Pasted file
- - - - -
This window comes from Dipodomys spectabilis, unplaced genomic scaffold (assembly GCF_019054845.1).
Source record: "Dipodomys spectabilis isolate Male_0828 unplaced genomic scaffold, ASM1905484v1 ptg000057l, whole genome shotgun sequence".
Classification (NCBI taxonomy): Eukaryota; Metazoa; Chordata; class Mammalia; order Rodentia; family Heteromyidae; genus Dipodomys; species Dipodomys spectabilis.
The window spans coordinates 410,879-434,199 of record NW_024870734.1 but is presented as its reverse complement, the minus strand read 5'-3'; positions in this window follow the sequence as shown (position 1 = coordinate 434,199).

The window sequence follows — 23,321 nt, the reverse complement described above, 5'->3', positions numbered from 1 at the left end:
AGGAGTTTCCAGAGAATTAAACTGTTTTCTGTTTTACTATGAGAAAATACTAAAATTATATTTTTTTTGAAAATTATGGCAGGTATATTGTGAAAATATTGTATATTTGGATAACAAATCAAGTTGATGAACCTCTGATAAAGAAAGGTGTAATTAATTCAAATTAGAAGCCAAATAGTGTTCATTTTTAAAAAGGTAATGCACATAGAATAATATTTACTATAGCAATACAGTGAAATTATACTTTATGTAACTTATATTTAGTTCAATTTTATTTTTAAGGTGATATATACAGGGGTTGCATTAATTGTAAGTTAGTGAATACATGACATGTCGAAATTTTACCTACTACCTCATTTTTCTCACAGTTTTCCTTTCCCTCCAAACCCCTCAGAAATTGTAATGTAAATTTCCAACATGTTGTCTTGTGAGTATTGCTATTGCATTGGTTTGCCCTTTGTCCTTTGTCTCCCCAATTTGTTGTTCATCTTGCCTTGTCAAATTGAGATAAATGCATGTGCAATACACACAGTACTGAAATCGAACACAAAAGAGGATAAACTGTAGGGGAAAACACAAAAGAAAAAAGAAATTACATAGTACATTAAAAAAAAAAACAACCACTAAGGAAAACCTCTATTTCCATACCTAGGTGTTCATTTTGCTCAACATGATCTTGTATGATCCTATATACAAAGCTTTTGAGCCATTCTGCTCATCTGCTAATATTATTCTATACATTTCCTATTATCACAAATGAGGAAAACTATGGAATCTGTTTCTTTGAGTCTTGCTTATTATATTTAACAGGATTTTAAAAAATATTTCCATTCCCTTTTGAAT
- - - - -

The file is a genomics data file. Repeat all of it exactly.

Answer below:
This window comes from Dipodomys spectabilis, unplaced genomic scaffold (assembly GCF_019054845.1).
Source record: "Dipodomys spectabilis isolate Male_0828 unplaced genomic scaffold, ASM1905484v1 ptg000057l, whole genome shotgun sequence".
Classification (NCBI taxonomy): Eukaryota; Metazoa; Chordata; class Mammalia; order Rodentia; family Heteromyidae; genus Dipodomys; species Dipodomys spectabilis.
The window spans coordinates 410,879-434,199 of record NW_024870734.1 but is presented as its reverse complement, the minus strand read 5'-3'; positions in this window follow the sequence as shown (position 1 = coordinate 434,199).

The window sequence follows — 23,321 nt, the reverse complement described above, 5'->3', positions numbered from 1 at the left end:
AGGAGTTTCCAGAGAATTAAACTGTTTTCTGTTTTACTATGAGAAAATACTAAAATTATATTTTTTTTGAAAATTATGGCAGGTATATTGTGAAAATATTGTATATTTGGATAACAAATCAAGTTGATGAACCTCTGATAAAGAAAGGTGTAATTAATTCAAATTAGAAGCCAAATAGTGTTCATTTTTAAAAAGGTAATGCACATAGAATAATATTTACTATAGCAATACAGTGAAATTATACTTTATGTAACTTATATTTAGTTCAATTTTATTTTTAAGGTGATATATACAGGGGTTGCATTAATTGTAAGTTAGTGAATACATGACATGTCGAAATTTTACCTACTACCTCATTTTTCTCACAGTTTTCCTTTCCCTCCAAACCCCTCAGAAATTGTAATGTAAATTTCCAACATGTTGTCTTGTGAGTATTGCTATTGCATTGGTTTGCCCTTTGTCCTTTGTCTCCCCAATTTGTTGTTCATCTTGCCTTGTCAAATTGAGATAAATGCATGTGCAATACACACAGTACTGAAATCGAACACAAAAGAGGATAAACTGTAGGGGAAAACACAAAAGAAAAAAGAAATTACATAGTACATTAAAAAAAAAAACAACCACTAAGGAAAACCTCTATTTCCATACCTAGGTGTTCATTTTGCTCAACATGATCTTGTATGATCCTATATACAAAGCTTTTGAGCCATTCTGCTCATCTGCTAATATTATTCTATACATTTCCTATTATCACAAATGAGGAAAACTATGGAATCTGTTTCTTTGAGTCTTGCTTATTATATTTAACAGGATTTTAAAAAATATTTCCATTCCCTTTTGAAT